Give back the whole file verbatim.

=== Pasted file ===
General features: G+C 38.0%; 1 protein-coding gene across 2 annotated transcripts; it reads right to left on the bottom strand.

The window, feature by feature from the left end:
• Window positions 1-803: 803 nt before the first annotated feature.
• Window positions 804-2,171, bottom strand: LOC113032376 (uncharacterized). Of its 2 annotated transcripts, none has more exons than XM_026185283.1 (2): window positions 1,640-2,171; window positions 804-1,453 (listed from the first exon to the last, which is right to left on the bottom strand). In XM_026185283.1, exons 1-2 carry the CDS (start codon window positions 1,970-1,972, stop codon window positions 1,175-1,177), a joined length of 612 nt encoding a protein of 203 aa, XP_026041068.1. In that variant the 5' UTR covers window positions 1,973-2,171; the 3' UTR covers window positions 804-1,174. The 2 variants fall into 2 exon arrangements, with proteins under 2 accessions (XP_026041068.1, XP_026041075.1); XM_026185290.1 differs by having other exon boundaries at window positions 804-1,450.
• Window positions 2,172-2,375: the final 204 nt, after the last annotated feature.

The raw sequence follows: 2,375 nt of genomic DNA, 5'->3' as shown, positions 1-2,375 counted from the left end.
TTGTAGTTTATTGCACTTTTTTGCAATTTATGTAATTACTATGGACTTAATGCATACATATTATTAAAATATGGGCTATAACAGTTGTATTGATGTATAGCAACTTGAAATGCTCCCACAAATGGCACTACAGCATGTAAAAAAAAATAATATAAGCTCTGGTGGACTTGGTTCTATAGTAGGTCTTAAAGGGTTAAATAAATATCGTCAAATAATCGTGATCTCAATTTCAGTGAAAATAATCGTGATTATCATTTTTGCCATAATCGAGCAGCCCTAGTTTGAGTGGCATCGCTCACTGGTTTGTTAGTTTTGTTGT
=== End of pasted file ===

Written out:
General features: G+C 38.0%; 1 protein-coding gene across 2 annotated transcripts; it reads right to left on the bottom strand.

The window, feature by feature from the left end:
• Window positions 1-803: 803 nt before the first annotated feature.
• Window positions 804-2,171, bottom strand: LOC113032376 (uncharacterized). Of its 2 annotated transcripts, none has more exons than XM_026185283.1 (2): window positions 1,640-2,171; window positions 804-1,453 (listed from the first exon to the last, which is right to left on the bottom strand). In XM_026185283.1, exons 1-2 carry the CDS (start codon window positions 1,970-1,972, stop codon window positions 1,175-1,177), a joined length of 612 nt encoding a protein of 203 aa, XP_026041068.1. In that variant the 5' UTR covers window positions 1,973-2,171; the 3' UTR covers window positions 804-1,174. The 2 variants fall into 2 exon arrangements, with proteins under 2 accessions (XP_026041068.1, XP_026041075.1); XM_026185290.1 differs by having other exon boundaries at window positions 804-1,450.
• Window positions 2,172-2,375: the final 204 nt, after the last annotated feature.

The raw sequence follows: 2,375 nt of genomic DNA, 5'->3' as shown, positions 1-2,375 counted from the left end.
TTGTAGTTTATTGCACTTTTTTGCAATTTATGTAATTACTATGGACTTAATGCATACATATTATTAAAATATGGGCTATAACAGTTGTATTGATGTATAGCAACTTGAAATGCTCCCACAAATGGCACTACAGCATGTAAAAAAAAATAATATAAGCTCTGGTGGACTTGGTTCTATAGTAGGTCTTAAAGGGTTAAATAAATATCGTCAAATAATCGTGATCTCAATTTCAGTGAAAATAATCGTGATTATCATTTTTGCCATAATCGAGCAGCCCTAGTTTGAGTGGCATCGCTCACTGGTTTGTTAGTTTTGTTGT